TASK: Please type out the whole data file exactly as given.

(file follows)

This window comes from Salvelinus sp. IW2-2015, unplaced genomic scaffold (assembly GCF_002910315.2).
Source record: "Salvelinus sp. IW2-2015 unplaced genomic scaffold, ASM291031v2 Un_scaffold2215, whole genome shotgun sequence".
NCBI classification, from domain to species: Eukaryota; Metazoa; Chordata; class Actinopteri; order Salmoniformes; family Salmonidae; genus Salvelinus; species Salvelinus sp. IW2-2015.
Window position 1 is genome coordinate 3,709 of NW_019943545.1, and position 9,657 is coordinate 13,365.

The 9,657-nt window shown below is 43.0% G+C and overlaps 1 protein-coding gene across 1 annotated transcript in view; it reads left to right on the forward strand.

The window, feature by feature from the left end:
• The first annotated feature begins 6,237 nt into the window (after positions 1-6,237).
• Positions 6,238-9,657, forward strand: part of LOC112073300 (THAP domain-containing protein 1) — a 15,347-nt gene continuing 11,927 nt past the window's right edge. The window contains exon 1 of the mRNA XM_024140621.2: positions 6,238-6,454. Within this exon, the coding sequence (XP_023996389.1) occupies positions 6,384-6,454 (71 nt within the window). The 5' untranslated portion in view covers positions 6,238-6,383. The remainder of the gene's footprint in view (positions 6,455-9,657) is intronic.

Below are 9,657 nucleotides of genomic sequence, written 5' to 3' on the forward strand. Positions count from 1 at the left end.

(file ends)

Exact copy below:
This window comes from Salvelinus sp. IW2-2015, unplaced genomic scaffold (assembly GCF_002910315.2).
Source record: "Salvelinus sp. IW2-2015 unplaced genomic scaffold, ASM291031v2 Un_scaffold2215, whole genome shotgun sequence".
NCBI classification, from domain to species: Eukaryota; Metazoa; Chordata; class Actinopteri; order Salmoniformes; family Salmonidae; genus Salvelinus; species Salvelinus sp. IW2-2015.
Window position 1 is genome coordinate 3,709 of NW_019943545.1, and position 9,657 is coordinate 13,365.

The 9,657-nt window shown below is 43.0% G+C and overlaps 1 protein-coding gene across 1 annotated transcript in view; it reads left to right on the forward strand.

The window, feature by feature from the left end:
• The first annotated feature begins 6,237 nt into the window (after positions 1-6,237).
• Positions 6,238-9,657, forward strand: part of LOC112073300 (THAP domain-containing protein 1) — a 15,347-nt gene continuing 11,927 nt past the window's right edge. The window contains exon 1 of the mRNA XM_024140621.2: positions 6,238-6,454. Within this exon, the coding sequence (XP_023996389.1) occupies positions 6,384-6,454 (71 nt within the window). The 5' untranslated portion in view covers positions 6,238-6,383. The remainder of the gene's footprint in view (positions 6,455-9,657) is intronic.

Below are 9,657 nucleotides of genomic sequence, written 5' to 3' on the forward strand. Positions count from 1 at the left end.